The Catalan elections on 27 September have raised further questions about Catalonia and Spain’s future. Ranj Alaaldin argues that Spain and Catalonia should draw lessons from the experiences of secession movements in other parts of the world. He writes that while Catalonia may have legitimate grievances over its treatment by the Spanish government, in the current climate separation is likely to bring a host of problems that Spain, Catalonia and Europe are ill-equipped to confront.
Catalonia’s independence movement secured a majority of seats in the regional parliament on 27 September, but fell short of winning an outright majority of the vote. The result strengthened the case for a referendum, which Madrid has for long rejected, but weakened the case for independence: after years of campaigning and mobilising Catalans, the pro-independence camp is still unable to secure half the regional vote.
The path to independence will remain a long, contentious and indeed controversial one. But what lessons can Spain draw from other secessionist movements around the world? The primary lesson is that secession, whether it takes place in Europe, the Middle East or Africa, in industrialised democratic countries or war-torn developing countries, tends to bring more problems than it solves.
The circumstances in which secession takes place warrants more appreciation than its actual merits. In theory, secession can help alleviate conflict and allow divided communities to peacefully co-exist. In practice, however, vested political or economic interests may sometimes drive secession or, alternatively, ideologies that have little connection to realities on the ground and that, ultimately, do more to divide than unite.
Partition has often come either during or after armed struggle, particularly during the era of decolonisation. In some instances, secession may be argued as being inevitable and indeed necessary, especially in war-torn regions like the Balkans or the Middle East. Indeed, in these instances and others the question may only be whether secession will be peaceful or violent – the latter is often the case.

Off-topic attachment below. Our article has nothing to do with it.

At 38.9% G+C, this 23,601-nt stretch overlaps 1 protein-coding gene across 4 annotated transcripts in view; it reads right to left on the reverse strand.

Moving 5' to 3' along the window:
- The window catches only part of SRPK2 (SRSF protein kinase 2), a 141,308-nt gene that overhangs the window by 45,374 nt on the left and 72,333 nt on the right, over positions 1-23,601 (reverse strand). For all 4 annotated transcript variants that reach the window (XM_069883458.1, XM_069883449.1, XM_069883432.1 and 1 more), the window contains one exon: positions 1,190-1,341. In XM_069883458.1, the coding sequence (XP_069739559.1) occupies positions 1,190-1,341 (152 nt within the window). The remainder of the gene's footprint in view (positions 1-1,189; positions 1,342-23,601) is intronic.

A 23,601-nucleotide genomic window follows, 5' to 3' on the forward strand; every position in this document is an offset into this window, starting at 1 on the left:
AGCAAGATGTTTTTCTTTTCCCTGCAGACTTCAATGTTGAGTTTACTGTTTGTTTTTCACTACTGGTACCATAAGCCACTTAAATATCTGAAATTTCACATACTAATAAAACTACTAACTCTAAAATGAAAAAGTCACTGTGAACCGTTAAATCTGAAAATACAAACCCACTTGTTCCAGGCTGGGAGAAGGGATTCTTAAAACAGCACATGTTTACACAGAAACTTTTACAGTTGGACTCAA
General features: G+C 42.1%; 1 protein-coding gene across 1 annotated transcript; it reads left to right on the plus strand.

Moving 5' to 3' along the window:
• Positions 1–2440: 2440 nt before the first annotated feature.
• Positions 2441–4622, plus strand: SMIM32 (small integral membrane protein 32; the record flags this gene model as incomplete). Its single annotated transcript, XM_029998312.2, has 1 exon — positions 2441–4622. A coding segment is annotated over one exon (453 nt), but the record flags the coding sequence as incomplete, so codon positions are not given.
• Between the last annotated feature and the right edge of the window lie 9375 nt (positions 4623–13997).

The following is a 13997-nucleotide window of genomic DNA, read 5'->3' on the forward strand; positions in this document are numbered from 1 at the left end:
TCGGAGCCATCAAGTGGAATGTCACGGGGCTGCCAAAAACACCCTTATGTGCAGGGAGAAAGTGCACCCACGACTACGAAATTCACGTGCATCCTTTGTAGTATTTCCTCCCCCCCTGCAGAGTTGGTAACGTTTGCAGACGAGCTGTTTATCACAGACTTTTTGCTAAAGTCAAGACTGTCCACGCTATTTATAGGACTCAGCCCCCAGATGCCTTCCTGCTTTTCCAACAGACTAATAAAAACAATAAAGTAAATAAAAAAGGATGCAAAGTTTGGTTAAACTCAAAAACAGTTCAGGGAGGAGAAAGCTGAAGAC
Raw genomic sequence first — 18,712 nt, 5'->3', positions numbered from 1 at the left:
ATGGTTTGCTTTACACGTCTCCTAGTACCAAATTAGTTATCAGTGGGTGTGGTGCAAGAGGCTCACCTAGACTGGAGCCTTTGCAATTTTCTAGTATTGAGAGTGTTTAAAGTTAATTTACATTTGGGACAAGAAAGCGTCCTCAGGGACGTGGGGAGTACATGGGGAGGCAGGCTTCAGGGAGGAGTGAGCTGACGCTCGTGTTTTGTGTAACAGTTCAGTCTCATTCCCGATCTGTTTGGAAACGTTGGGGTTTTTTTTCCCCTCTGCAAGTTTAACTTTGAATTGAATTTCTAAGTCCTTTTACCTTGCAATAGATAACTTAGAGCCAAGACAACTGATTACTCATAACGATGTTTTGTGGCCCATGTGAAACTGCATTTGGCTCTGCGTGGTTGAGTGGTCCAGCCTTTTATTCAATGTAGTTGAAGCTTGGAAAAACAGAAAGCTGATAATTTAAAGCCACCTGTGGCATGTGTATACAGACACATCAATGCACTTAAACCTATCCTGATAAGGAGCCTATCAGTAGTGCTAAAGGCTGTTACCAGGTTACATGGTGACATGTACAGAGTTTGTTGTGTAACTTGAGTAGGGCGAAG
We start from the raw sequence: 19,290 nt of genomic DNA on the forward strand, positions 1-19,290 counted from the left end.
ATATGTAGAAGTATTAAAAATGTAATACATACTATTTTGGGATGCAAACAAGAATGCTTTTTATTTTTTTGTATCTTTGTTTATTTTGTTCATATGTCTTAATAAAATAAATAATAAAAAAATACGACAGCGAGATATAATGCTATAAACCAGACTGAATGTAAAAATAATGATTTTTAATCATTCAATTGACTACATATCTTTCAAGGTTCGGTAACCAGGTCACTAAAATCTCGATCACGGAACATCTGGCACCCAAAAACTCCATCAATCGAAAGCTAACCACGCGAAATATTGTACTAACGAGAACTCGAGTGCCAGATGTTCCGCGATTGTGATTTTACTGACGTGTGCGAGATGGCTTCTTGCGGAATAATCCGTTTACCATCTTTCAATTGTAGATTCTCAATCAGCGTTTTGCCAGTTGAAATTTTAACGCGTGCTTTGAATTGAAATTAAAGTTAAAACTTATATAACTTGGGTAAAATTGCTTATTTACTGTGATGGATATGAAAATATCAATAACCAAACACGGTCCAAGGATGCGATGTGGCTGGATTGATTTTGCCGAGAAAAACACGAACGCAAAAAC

All of this is relevant to Catalonia’s drive for independence because of the circumstances in which secession is being advocated, both in Spain but also in Europe. Tensions are yet to transform into armed conflict, and violent instability is unlikely in the near future. Furthermore, Catalonia is not in a position where partition is necessary as a preventative move aimed at forestalling some devastating crisis in the future, particularly since the current nationalist wave was triggered by the financial crisis and the austerity measures that followed.
The case for negotiations, rather than secession, becomes stronger on this basis. Of course, it might be maintained that Spain is no Iraq or Sudan and that, just because their experiences have been messy, this does not mean Spain will be subjected to the same misfortunes. In other words, that partition can be peaceful and orderly. But looks can be deceiving.
The Scottish referendum was widely celebrated for being a civil affair. It showed that pragmatism can dominate ahead of sentiment; that a healthy and constructive debate can take place. However, like countries that went through secession amidst conflict or turmoil, the debate in Spain is unfolding amidst toxic circumstances. Previous experiences show that this provides a weak and dangerous basis on which to either pursue or suppress secession.
Historically, Spain and Catalonia have a history of violent confrontation. The country is yet to fully recover from the era of Franco’s dictatorship. Catalan cultural and linguistic rights were suppressed under the former dictatorship and whilst many Catalans believe discrimination still persists, others reject this and argue Catalonia’s situation today is far from that of a territory subdued to a colonial power “and its citizens enjoy the same rights and opportunities as those in the rest of Spain”.
Both sides of the debate accuse one another of fuelling animosities. Catalan leaders have spoken of “Catalanising” Catalonian society. Officials in Madrid have aimed to make Catalan school children “more Spanish”. Madrid has even gone as far as threatening the use of force, warning that the armed forces may intervene in the event Catalonia unilaterally declares independence.